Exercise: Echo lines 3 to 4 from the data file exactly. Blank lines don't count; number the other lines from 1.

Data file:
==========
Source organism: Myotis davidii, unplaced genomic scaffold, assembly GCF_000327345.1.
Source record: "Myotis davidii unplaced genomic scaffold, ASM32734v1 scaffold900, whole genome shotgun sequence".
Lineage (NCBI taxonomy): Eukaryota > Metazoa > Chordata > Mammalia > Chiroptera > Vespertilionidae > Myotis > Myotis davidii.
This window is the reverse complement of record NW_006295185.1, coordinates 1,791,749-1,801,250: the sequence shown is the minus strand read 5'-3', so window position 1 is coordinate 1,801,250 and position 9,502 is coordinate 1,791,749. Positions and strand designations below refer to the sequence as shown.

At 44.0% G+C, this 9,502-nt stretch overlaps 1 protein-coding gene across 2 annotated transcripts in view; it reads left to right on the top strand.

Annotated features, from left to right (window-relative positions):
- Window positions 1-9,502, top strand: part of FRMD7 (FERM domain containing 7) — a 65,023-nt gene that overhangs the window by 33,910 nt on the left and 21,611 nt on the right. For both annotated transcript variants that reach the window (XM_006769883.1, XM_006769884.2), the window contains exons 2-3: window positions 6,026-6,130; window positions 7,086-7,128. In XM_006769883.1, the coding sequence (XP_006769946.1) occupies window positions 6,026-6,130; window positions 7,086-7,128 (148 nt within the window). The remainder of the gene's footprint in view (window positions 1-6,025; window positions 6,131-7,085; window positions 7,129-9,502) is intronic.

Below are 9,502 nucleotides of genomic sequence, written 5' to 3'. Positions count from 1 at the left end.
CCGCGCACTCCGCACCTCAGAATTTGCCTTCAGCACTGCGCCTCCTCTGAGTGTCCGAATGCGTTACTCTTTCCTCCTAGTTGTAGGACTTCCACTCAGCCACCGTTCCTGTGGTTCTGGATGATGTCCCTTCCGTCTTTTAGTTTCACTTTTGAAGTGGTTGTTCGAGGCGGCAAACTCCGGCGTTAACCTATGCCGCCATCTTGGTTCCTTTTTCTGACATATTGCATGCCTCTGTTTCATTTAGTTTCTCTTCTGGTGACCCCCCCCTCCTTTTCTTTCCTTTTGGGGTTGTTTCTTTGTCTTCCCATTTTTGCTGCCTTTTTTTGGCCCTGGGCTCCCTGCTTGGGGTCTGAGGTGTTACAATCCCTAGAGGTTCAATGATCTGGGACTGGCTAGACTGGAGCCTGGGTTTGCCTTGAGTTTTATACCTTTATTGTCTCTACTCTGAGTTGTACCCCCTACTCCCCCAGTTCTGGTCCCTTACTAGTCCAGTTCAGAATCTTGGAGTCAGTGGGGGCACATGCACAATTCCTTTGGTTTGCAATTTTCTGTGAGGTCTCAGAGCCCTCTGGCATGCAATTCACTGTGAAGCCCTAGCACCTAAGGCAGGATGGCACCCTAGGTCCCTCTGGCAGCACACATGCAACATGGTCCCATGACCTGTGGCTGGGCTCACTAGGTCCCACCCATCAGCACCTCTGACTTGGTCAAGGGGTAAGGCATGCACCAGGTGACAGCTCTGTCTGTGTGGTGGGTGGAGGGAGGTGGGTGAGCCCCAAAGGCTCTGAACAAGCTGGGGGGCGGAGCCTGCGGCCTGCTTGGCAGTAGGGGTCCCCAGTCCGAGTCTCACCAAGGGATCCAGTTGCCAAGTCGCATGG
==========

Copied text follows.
Lineage (NCBI taxonomy): Eukaryota > Metazoa > Chordata > Mammalia > Chiroptera > Vespertilionidae > Myotis > Myotis davidii.
This window is the reverse complement of record NW_006295185.1, coordinates 1,791,749-1,801,250: the sequence shown is the minus strand read 5'-3', so window position 1 is coordinate 1,801,250 and position 9,502 is coordinate 1,791,749. Positions and strand designations below refer to the sequence as shown.